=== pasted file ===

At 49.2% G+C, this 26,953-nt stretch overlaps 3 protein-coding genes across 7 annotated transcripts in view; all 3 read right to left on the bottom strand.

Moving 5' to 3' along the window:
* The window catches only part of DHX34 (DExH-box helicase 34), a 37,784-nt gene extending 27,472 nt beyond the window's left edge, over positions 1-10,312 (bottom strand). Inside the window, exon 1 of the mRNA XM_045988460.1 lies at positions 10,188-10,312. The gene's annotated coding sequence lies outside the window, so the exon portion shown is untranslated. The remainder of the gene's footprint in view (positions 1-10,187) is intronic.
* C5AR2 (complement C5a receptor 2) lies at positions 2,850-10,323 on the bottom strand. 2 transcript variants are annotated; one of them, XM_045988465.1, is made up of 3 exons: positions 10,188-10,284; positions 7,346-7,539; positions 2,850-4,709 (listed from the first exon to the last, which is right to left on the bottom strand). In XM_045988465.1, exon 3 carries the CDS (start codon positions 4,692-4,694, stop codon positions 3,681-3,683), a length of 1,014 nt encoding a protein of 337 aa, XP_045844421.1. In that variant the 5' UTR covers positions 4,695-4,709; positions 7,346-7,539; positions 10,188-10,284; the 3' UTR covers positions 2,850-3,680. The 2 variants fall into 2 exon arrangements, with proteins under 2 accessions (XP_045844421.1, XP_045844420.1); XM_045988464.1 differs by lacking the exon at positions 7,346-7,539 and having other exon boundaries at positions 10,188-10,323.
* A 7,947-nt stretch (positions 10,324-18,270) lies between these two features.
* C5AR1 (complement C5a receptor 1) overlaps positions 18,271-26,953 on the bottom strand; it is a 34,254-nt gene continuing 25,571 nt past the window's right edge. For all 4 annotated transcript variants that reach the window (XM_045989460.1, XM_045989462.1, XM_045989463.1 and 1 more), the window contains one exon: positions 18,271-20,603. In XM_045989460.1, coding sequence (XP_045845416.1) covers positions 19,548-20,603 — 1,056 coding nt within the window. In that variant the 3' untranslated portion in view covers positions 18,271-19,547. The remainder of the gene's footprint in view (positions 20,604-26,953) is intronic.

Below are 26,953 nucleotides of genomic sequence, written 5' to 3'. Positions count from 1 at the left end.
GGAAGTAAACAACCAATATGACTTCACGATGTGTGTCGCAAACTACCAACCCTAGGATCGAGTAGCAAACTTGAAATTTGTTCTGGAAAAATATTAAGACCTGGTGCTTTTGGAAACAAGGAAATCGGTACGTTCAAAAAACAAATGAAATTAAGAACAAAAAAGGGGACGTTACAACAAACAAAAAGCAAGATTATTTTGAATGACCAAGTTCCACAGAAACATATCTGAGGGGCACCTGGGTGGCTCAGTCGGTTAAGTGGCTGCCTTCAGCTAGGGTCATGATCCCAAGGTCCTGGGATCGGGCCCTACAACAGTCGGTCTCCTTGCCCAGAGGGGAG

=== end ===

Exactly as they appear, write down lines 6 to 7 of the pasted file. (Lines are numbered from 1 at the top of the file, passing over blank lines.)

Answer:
* C5AR1 (complement C5a receptor 1) overlaps positions 18,271-26,953 on the bottom strand; it is a 34,254-nt gene continuing 25,571 nt past the window's right edge. For all 4 annotated transcript variants that reach the window (XM_045989460.1, XM_045989462.1, XM_045989463.1 and 1 more), the window contains one exon: positions 18,271-20,603. In XM_045989460.1, coding sequence (XP_045845416.1) covers positions 19,548-20,603 — 1,056 coding nt within the window. In that variant the 3' untranslated portion in view covers positions 18,271-19,547. The remainder of the gene's footprint in view (positions 20,604-26,953) is intronic.

Below are 26,953 nucleotides of genomic sequence, written 5' to 3'. Positions count from 1 at the left end.